CHAPEL HILL, N.C. - The UNC Supportive Care and Consult Service and Clinic’s innovative model of a pharmacist as part of the care team in the outpatient setting continues to attract national attention and interest. The group published an article describing their successful program in the April 1, 2011 issue of the American Journal of Health-System Pharmacy.
The article describes how integration of a clinical pharmacist practitioner (CPP) has made a positive impact on patient care through:
1) A formal chemotherapy counseling process for the adult medical oncology clinic infusion center was established. The session (also available in Spanish) is offered to patients to inform them about the agents involved in their chemotherapy regimen, to discuss anticipated adverse effects and their management, and to answer patient question. Such counseling was previously offered by the infusion nurses. With the CPP offering the counseling, nurses are now able to devote more time to other patient care duties.
2) An infusion clinic efficiency project that targeted patients receiving the biologic agent Rituximab decreased each infusion for these patients by over 1.5 hours per visit and was equally as safe as the previous longer method of infusion.
3) The addition of pharmacy students and residents paired with supportive care CPPs in the cancer clinics where previously there was no exposure of these learners to the outpatient oncology clinics.
The article highlights the team’s future projects such as looking to get patients out of the hospital faster through using the oncology pharmacist to monitor methotrexate levels as an outpatient instead of in the hospital.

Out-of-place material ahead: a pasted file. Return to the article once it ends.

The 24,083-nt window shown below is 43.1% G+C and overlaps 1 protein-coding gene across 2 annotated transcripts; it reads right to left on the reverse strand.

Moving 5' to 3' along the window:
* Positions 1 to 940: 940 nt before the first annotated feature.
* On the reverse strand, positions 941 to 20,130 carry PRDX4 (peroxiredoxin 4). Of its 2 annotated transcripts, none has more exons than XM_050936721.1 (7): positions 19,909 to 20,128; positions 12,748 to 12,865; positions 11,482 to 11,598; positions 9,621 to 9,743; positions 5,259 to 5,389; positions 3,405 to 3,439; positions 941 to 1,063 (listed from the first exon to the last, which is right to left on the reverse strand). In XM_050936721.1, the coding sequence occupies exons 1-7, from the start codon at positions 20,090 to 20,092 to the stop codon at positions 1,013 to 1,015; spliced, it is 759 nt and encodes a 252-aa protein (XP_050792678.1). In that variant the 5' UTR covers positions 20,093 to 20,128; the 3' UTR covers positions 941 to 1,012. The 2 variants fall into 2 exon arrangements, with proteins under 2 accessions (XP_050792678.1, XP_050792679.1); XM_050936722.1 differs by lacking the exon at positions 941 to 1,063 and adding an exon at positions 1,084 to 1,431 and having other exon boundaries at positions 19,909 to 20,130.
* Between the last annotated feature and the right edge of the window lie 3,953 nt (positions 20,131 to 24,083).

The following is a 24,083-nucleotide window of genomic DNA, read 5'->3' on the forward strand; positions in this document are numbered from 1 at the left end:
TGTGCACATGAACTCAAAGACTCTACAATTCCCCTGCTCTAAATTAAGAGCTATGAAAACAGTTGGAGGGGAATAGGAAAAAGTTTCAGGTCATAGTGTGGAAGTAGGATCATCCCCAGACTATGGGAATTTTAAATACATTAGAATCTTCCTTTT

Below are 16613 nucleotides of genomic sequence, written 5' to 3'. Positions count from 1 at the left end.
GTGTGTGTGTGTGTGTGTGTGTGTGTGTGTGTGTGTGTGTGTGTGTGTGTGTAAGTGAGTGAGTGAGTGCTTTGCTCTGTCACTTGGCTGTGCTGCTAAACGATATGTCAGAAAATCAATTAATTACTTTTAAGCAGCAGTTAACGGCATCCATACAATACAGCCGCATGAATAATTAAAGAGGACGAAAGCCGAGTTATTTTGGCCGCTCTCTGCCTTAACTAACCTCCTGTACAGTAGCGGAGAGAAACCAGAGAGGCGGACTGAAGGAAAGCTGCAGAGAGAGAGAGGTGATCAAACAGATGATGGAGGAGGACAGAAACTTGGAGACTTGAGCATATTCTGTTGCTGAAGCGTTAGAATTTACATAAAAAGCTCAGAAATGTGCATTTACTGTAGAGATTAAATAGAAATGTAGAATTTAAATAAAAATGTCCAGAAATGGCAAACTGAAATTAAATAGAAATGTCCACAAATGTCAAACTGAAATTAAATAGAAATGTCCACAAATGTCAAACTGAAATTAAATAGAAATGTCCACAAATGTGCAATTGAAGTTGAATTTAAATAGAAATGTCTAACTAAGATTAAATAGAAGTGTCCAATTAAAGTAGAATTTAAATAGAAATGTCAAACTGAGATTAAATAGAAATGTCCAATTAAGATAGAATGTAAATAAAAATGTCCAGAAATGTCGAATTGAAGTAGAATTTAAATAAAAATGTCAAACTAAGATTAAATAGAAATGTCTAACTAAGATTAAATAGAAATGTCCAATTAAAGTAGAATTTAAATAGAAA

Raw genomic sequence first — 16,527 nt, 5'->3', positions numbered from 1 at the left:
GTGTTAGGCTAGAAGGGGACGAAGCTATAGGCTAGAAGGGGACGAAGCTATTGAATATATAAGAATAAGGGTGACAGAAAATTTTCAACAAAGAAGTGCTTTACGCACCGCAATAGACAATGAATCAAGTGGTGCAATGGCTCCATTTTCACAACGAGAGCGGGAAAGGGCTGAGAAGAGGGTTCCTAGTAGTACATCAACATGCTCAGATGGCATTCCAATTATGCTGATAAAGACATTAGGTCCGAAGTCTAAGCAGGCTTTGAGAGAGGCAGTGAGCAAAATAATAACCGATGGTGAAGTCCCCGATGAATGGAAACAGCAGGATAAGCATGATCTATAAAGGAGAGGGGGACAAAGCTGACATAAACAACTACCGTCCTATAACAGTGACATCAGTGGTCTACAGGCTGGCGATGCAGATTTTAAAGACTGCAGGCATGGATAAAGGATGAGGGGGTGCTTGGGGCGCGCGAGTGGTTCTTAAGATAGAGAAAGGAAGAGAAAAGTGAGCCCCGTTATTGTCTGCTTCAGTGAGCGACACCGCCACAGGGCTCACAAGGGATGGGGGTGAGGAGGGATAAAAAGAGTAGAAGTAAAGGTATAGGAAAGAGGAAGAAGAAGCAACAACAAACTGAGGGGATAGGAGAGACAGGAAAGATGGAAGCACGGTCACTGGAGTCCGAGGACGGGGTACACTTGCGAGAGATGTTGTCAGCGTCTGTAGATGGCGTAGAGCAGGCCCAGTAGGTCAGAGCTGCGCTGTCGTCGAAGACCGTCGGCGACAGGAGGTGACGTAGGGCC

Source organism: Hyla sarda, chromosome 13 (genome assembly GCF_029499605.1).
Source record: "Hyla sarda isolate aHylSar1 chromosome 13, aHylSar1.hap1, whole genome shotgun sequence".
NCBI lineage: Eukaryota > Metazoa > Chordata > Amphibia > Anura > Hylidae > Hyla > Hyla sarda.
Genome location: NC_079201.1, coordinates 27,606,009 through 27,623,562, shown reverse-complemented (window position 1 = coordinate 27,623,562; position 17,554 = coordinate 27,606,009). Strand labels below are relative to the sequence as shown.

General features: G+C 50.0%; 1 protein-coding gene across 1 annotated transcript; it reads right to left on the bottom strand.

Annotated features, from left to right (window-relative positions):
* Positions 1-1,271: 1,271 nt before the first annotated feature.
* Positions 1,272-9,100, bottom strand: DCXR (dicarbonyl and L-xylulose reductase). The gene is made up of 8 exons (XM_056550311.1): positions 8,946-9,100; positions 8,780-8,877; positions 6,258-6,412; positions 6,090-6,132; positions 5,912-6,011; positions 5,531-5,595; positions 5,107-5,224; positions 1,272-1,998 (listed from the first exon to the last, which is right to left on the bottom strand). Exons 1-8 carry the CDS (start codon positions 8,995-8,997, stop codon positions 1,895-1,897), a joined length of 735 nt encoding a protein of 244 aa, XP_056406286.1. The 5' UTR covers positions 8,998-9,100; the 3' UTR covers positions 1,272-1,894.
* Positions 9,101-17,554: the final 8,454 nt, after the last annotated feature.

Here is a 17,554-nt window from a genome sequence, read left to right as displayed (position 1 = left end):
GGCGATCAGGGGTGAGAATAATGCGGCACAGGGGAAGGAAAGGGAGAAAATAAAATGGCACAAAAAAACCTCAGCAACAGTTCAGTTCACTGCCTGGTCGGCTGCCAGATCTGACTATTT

Hear a podcast of John Valgus, PharmD, hematology/oncology clinical pharmacist practitioner, as he describes the program’s innovative model and how it improves patient care. Valgus is a clinical assistant professor in the UNC Eshelman School of Pharmacy.
Co-author of the journal article are: Aimee Faso, PharmD, hematology/oncology clinical pharmacist; Sandi Jarr, RN, MSN, supportive care nurse consultant; and Steve Bernard, MD, professor of medicine, division of hematology/oncology. Co-authors from the UNC Eshelman School of Pharmacy: Kelly M Gregory, hematology/oncology postgraduate year 2 pharmacy resident; Scott Savage, PharmD, MS, clinical manager, department of pharmacy and clinical assistant professor; Stephen Caiola, MS, FRSPH, associate professor and chair, division of pharmacy practice and experiential education; Christine Walko, PharmD, assistant professor division of pharmacotherapy and experimental therapeutics; and Jiyeun Kim, pharmacy student.
The UNC Supportive Care and Consult team includes a physician, a clinical nurse specialist and a clinical pharmacist practitioner. Patients from all adult oncology services are visited by the team, including gynecologic, radiation, medical and surgical. The pharmacist first sees patients when an assessment and detailed medication history are taken. Next the nurse and physician see the patient and complete a symptom management assessment. The team then “huddles” to develop a treatment recommendation that is then shared with the patients and family. A majority, 75 percent, of the consults are for pain management. Other major symptoms addressed by the team were nausea, vomiting and constipation.